Tops — ‘I Feel Alive’

THE GOOD: Canadian indie pop band Tops gives us a cool and breezy fourth.

THE BAD: “Alive” has some good moments but never transcends the formulaic.

THE NITTY GRITTY: Frontwoman Jane Penny leads the boys in the band through a set of gentle rockers recalling everything from ‘90s Cardigans to mid-’70s Fleetwood Mac. Comparisons to contemporaries such as Tennis and Frankie Rose aren’t far off the mark. The songs are mostly mid-tempo to somewhat upbeat. The melodies draw you in; the overall vibe is “chill.” A song such as “Ballads and Sad Movies” adds a big dose of blue-eyed soul to the mix. The flute solo in the middle of “Direct Sunlight” sprinkles on a little smooth jazz.

There’s nothing disagreeable about “I Feel Alive.” Yet, the record barely leaves a lasting impression. The music fills a blissful moment or two, and then it’s gone. We get 35 minutes of pure pop for pleasure-seeking people. But days off and impromptu road trips need soundtracks, too.

BUY IT?: Your call.


Cults — ‘Host’

THE GOOD: New York City indie pop duo Cults (vocalist Madeline Follin and multi-instrumentalist Brian Oblivion) comes back with its fourth.

THE BAD: No complaints.

THE NITTY GRITTY: Ten years ago, the pair made mainstream noise with their debut single, “Go Outside.” They never quite matched that early success on the pop charts, but core fans never cared. Cults’ albums delivered a sunny ‘60s sway in a more modern and even cynical setting with a melding of two different worlds that’s worked to the duo’s advantage.

“Host” continues the tradition. The record doesn’t distinguish itself all that much from other Cults sets, but that’s not a bad thing. Follin delivers the soaring hooks over the top. Oblivion makes sure those melodies have the proper slick, vibrant settings. The biggest difference is “Host” further embraces live instrumentation. Cults’ songs were always punchier and more rock-based in live settings. That aesthetic is now more present on the actual record before any touring happens. The beginning stages of this transition keep the band from growing stagnant.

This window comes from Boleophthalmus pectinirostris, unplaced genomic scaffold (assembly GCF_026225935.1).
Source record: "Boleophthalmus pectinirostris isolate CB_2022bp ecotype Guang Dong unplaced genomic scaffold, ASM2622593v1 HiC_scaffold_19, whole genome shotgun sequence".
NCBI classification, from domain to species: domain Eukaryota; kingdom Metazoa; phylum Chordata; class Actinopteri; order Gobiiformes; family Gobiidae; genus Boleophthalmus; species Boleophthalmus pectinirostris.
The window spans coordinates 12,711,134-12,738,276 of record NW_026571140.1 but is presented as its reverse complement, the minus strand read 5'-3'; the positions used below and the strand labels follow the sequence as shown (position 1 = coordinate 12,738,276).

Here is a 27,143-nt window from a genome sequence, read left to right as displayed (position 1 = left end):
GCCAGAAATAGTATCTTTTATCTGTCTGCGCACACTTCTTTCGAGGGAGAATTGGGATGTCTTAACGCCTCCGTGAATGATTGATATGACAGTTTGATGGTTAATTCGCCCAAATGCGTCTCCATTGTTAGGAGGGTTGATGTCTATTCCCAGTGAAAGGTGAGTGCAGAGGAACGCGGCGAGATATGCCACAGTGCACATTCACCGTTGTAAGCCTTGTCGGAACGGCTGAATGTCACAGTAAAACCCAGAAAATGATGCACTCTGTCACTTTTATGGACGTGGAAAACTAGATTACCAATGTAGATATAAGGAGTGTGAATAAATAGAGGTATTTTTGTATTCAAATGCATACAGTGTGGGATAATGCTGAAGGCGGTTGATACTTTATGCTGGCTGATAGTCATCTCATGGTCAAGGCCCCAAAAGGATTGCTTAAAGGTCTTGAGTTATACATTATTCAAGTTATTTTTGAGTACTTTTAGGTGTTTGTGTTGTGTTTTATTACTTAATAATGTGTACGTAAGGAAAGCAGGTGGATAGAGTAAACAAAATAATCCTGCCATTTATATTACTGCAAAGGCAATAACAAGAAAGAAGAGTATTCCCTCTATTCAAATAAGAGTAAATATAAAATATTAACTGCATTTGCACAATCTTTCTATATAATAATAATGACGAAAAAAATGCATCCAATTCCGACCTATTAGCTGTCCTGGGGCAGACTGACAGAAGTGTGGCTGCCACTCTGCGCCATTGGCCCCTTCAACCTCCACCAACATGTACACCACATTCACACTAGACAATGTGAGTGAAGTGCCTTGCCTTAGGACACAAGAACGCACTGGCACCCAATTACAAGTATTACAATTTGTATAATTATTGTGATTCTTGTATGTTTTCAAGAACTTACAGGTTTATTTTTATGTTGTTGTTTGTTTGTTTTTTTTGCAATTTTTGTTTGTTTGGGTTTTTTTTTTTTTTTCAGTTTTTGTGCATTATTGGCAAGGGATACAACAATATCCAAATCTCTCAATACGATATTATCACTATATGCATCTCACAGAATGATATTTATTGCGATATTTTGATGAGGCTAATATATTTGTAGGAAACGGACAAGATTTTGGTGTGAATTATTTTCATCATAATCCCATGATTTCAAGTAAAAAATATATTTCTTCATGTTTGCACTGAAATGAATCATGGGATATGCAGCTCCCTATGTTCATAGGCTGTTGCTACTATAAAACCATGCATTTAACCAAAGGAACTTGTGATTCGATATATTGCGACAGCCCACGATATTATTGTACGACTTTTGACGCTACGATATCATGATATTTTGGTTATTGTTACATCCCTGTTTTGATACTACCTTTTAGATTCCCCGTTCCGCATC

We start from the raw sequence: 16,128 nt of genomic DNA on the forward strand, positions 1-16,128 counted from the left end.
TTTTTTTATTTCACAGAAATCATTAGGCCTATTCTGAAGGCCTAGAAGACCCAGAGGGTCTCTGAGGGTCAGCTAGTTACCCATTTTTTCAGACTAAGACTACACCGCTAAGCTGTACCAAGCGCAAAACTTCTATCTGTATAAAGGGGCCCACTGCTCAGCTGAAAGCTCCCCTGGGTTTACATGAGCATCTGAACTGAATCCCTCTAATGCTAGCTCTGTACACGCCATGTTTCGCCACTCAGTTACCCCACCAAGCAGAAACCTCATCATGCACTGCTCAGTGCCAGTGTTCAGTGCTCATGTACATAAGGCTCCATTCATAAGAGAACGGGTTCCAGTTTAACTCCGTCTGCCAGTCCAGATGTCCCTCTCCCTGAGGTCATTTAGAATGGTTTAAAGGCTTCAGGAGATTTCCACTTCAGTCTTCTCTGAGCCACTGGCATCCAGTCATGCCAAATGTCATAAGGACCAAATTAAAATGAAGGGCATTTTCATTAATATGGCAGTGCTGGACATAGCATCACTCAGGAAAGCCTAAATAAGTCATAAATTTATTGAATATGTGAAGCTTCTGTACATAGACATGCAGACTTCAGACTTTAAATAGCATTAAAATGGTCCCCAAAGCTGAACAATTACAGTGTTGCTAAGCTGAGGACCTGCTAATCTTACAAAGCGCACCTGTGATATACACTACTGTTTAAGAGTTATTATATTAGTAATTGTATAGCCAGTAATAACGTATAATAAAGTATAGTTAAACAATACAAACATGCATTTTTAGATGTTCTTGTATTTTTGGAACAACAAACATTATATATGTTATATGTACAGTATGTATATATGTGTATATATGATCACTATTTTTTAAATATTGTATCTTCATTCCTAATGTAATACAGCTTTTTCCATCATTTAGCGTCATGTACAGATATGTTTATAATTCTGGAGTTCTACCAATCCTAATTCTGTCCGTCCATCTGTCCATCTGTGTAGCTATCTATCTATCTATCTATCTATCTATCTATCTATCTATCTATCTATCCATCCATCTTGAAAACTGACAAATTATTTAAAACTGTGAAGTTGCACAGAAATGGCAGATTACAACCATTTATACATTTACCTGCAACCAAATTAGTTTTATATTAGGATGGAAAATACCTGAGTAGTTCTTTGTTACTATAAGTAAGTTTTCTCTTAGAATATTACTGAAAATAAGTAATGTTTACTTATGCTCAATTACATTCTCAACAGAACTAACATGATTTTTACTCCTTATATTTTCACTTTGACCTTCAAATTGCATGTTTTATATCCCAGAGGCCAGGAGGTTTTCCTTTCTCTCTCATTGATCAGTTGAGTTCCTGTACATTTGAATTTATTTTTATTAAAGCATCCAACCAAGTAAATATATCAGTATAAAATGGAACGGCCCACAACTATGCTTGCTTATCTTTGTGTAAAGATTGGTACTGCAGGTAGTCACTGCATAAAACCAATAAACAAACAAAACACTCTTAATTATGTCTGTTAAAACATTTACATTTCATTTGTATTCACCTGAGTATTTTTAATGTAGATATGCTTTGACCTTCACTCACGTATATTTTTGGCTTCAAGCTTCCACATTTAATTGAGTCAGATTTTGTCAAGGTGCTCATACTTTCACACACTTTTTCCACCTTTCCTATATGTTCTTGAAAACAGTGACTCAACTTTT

BUY IT?: Sure.


The Beths — ‘Jump Rope Gazers’

THE GOOD: New Zealand indie power pop band the Beths dodges the sophomore slump.

THE BAD: Nothing.

THE NITTY GRITTY: Frontwoman Elizabeth Stokes and the boys crank out another energetic set consisting of eight rockers and two delicate ballads. Every moment is a sticky, gooey slab of super-tasty ear candy. Not a second is wasted.

Stokes’ voice is the perfect means of delivery for songs such as slamming opener “I’m Not Getting Excited” and the more even-tempered title cut. Her slight accent is always charming, and her projection is just strong enough to cut through the guitar-heavy din underneath, all the while blending with those harmonious backup vocals.

“Gazers” doesn’t change its vibe all that much, but the album never feels stuck on repeat. Every song carries its own distinct melody. That’s one thing this band isn’t short on. And if the Beths wants to make another five albums similar to “Gazers,” I’ll take them all. Hopefully, this party is far from finished.

BUY IT?: Yes.